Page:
Kure Beach and Fort Fisher

Vacationers are attracted to the Kure Beach’s quaint, family atmosphere, its proximity to historic sites, its beautiful vistas of the river and ocean and the unique “Mom and Pop” hotels, shops and restaurants in the business district. In the small town center, you’ll find several excellent restaurants, a convenience store and amusements for the kids. You can walk to "town" or bike on a bike path from most anywhere in Kure Beach including the Kure Beach Fisher Pier, Ocean Front Park and Pavilion, and the Kure Beach Disc Golf Course, one of the nation’s only beach Disc Golf locations, located in the heart of Joe Eakes Park. Many of our guests come back year after year to be welcomed with the old fashioned hospitality of Kure Beach, NC. Visit the official website of Pleasure Island NC to learn more about Kure Beach. Credit pleasureislandnc.org and townofkurebeach.org.

Kure Beach Pier

Kure Beach is home to the Kure Beach Fishing Pier, which is widely recognized as one of the longest and most historically significant fishing piers on the Atlantic Coast. Constructed in 1923, and 711 feet long, the pier is a popular spot for anglers along the East Coast hosting many annual fishing tournaments. Visitors can cast off for some exceptional fishing, while enjoying a bit of local history, with a visit to the Pier. Family owned and operated since it was first built, this unmistakable beach landmark is a fantastic destination for newcomers who want to check out the fishing scene, enjoy a full day at the beach and neighboring restaurants, or just enjoy the ocean views that span the coastline from Carolina Beach to Fort Fisher State Park. First built in by local L.C. Kure, (whose father originally owned the majority of what is now "Kure" Beach), the initial goal was to create a pier that would be the centerpiece of a grand entertainment complex for Wilmington visitors. Many attractions were built adjacent to the pier, including pavilions, bars, bath houses and cottages, but the pier remained standing long after these other early Kure Beach attractions were gone. Today, the pier remains a popular destination for visitors from Wilmington and all along the East Coast. Beach lovers can stroll along the wooden pier for free and enjoy the endless views in all directions, or enjoy a break from the sun at the on-site concession stand, arcade, and ample souvenir store.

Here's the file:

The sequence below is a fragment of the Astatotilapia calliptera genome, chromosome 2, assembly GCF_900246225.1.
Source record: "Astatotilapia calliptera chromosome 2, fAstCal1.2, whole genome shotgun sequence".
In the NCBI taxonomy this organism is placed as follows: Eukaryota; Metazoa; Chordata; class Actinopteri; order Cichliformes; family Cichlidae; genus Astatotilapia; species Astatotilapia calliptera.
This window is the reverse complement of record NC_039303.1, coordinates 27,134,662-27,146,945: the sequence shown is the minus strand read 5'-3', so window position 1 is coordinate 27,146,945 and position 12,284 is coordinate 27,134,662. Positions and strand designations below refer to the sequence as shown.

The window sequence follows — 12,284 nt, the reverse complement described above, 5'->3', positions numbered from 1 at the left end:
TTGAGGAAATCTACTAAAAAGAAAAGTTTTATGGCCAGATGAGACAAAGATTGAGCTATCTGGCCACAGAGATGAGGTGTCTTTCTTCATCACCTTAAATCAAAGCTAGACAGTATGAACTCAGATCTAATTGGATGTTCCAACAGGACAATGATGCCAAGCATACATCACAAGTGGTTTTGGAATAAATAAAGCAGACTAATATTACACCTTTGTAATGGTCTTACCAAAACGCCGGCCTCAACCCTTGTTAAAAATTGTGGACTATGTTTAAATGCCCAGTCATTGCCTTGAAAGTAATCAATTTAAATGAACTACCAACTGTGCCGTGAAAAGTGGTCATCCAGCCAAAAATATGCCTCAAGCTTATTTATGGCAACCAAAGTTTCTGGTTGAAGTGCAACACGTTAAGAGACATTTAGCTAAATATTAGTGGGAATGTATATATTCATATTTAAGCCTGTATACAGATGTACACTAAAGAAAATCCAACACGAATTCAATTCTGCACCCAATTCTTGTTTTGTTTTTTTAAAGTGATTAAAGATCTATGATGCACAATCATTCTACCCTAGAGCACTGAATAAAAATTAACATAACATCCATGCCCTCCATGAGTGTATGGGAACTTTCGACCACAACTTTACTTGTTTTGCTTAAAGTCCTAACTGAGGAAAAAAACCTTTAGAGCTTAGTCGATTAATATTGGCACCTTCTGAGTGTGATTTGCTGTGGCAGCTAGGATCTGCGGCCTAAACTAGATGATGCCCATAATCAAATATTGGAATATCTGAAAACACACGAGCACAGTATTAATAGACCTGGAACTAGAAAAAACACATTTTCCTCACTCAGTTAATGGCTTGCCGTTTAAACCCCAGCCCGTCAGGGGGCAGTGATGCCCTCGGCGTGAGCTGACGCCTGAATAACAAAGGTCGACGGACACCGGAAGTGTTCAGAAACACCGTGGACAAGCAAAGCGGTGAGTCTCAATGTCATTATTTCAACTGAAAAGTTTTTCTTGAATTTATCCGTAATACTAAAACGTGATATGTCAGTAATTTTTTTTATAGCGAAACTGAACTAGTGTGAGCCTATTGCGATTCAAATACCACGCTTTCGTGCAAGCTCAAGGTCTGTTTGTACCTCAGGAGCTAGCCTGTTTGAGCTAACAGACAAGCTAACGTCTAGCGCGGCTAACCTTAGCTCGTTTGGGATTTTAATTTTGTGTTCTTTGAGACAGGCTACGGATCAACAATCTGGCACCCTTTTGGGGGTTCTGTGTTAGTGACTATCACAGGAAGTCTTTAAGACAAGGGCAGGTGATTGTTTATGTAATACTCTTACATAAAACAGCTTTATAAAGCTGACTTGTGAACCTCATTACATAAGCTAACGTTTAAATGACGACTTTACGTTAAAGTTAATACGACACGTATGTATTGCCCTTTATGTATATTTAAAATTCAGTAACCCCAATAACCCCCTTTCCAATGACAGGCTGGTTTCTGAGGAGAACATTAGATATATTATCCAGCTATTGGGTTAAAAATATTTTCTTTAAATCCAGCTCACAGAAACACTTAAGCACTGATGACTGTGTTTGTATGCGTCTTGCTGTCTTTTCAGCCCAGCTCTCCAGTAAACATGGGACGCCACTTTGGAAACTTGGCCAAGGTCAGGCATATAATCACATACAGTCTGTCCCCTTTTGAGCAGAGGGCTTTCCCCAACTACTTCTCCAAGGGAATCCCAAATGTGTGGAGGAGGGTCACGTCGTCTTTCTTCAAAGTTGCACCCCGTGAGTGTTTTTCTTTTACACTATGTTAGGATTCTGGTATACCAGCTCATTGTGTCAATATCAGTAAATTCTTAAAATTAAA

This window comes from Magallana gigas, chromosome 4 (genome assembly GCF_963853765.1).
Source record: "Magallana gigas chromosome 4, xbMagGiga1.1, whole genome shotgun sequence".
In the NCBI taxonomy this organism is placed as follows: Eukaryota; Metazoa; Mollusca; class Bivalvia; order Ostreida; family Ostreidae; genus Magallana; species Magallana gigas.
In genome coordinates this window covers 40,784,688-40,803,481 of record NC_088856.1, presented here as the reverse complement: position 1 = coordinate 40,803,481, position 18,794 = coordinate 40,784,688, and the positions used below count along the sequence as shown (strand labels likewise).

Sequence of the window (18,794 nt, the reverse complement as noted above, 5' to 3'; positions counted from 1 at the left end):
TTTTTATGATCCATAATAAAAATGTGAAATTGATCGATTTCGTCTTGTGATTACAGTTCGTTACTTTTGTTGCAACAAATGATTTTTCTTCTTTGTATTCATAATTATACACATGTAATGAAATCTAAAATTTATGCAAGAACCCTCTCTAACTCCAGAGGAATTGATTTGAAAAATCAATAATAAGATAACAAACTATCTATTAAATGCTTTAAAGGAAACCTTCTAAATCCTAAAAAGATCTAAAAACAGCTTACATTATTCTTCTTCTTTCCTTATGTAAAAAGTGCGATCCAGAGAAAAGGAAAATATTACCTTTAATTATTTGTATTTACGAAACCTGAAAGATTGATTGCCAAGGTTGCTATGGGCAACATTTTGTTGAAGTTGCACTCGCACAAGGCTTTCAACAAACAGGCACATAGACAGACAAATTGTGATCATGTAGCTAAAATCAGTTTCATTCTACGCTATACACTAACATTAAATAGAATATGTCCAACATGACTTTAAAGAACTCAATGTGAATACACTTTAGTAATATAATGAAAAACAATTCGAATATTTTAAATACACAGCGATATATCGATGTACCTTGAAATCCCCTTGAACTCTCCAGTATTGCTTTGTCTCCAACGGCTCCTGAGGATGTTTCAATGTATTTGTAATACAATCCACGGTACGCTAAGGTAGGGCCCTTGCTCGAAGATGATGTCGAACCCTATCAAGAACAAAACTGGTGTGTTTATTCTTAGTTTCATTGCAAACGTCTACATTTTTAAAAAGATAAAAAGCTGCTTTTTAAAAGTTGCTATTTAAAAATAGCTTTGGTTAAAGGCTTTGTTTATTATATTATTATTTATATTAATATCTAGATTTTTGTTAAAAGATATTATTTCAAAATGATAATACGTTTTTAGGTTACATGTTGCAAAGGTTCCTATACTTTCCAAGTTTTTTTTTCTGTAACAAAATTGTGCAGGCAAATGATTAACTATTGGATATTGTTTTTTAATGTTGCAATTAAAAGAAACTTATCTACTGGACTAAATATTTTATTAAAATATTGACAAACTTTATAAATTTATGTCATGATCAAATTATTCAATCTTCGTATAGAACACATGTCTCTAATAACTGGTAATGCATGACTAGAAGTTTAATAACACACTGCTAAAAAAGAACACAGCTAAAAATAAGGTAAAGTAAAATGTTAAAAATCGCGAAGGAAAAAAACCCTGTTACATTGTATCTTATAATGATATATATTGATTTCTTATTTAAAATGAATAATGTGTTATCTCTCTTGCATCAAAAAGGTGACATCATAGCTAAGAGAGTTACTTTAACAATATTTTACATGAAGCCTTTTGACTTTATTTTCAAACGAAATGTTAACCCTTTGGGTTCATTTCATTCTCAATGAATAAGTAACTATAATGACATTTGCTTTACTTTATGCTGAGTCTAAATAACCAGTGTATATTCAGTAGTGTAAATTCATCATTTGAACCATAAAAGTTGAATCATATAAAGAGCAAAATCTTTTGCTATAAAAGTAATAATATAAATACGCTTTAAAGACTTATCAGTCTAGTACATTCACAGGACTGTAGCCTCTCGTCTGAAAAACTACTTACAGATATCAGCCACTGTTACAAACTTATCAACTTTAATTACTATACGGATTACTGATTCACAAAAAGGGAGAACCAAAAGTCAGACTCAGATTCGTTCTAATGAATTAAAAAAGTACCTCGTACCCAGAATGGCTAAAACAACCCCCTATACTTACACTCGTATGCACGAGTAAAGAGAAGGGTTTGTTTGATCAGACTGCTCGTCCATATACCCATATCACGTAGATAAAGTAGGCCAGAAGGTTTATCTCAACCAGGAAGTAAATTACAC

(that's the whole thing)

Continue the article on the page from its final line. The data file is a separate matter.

Of course, the biggest draw for pier goers is the fishing, and this region of the Carolina coastline boasts some spectacular seasonal catches. Depending on the time of year, visitors can expect to reel in flounder, bluefish, pompano, drum, spot, sharks, and even King Mackerels, which are arguably the pier's most popular catch. The pier hosts regular fishing tournaments, for both targeted species like King Mackerel, and for specific groups including young anglers, women, and fishermen with special needs. In fact, the Cape Fear Disabled Sportsman's Fishing Tournament, held annually in April, is one of the most popular tournaments on the pier, attracting nearly 300 entries every year. Credit pleasureislandnc.org and carolinabeach.com

Kure Beach Ocean Front Park

The Kure Beach Ocean Front Park and Pavilion is located on Atlantic Avenue, near the Kure Beach Fishing Pier. Bike rides in the park and along the boardwalk are a favorite among locals and vacationers alike. The small but welcoming local venue beacons fans of summer farmer's markets, live concerts, and special, private events in a stunning location. The park has a world of amenities for visitors, not the least of which is its fantastic location just yards away from the Atlantic Ocean beaches. The park itself features a playground, benches, swings, rain gardens, oceanfront benches and public restrooms, as well as a special "tot lot" playground for children ages 3 to 6 with coastal accompaniments including a pirate ship, fish, and turtle, which are just big enough for little visitors to climb and explore. The biggest attraction however is easily the outdoor venue area, which is a modern covered pavilion and stage that fits right into Kure Beaches' coastal atmosphere. Home to a variety of summertime special events, including live outdoor concerts, open air markets, and other seasonal entertainment, the Ocean Front Park Pavilion is rapidly becoming the hot spot to be on a Kure Beach summer Saturday. Credit townofkurebeach.org.